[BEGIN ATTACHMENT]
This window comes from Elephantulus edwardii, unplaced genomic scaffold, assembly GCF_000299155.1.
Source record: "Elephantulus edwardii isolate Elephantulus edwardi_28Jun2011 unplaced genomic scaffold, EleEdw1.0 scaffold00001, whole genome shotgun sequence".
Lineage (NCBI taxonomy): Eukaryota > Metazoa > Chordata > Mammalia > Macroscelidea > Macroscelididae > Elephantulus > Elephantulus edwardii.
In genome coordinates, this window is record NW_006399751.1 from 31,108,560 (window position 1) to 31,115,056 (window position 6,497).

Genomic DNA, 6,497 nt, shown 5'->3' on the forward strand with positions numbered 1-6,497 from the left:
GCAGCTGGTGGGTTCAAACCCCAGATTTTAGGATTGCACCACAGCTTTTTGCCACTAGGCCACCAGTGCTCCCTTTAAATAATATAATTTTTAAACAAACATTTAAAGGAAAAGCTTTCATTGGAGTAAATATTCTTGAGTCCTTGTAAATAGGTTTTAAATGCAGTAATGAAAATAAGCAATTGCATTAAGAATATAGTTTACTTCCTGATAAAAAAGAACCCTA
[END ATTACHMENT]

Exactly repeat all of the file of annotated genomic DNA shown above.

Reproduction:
This window comes from Elephantulus edwardii, unplaced genomic scaffold, assembly GCF_000299155.1.
Source record: "Elephantulus edwardii isolate Elephantulus edwardi_28Jun2011 unplaced genomic scaffold, EleEdw1.0 scaffold00001, whole genome shotgun sequence".
Lineage (NCBI taxonomy): Eukaryota > Metazoa > Chordata > Mammalia > Macroscelidea > Macroscelididae > Elephantulus > Elephantulus edwardii.
In genome coordinates, this window is record NW_006399751.1 from 31,108,560 (window position 1) to 31,115,056 (window position 6,497).

Genomic DNA, 6,497 nt, shown 5'->3' on the forward strand with positions numbered 1-6,497 from the left:
GCAGCTGGTGGGTTCAAACCCCAGATTTTAGGATTGCACCACAGCTTTTTGCCACTAGGCCACCAGTGCTCCCTTTAAATAATATAATTTTTAAACAAACATTTAAAGGAAAAGCTTTCATTGGAGTAAATATTCTTGAGTCCTTGTAAATAGGTTTTAAATGCAGTAATGAAAATAAGCAATTGCATTAAGAATATAGTTTACTTCCTGATAAAAAAGAACCCTA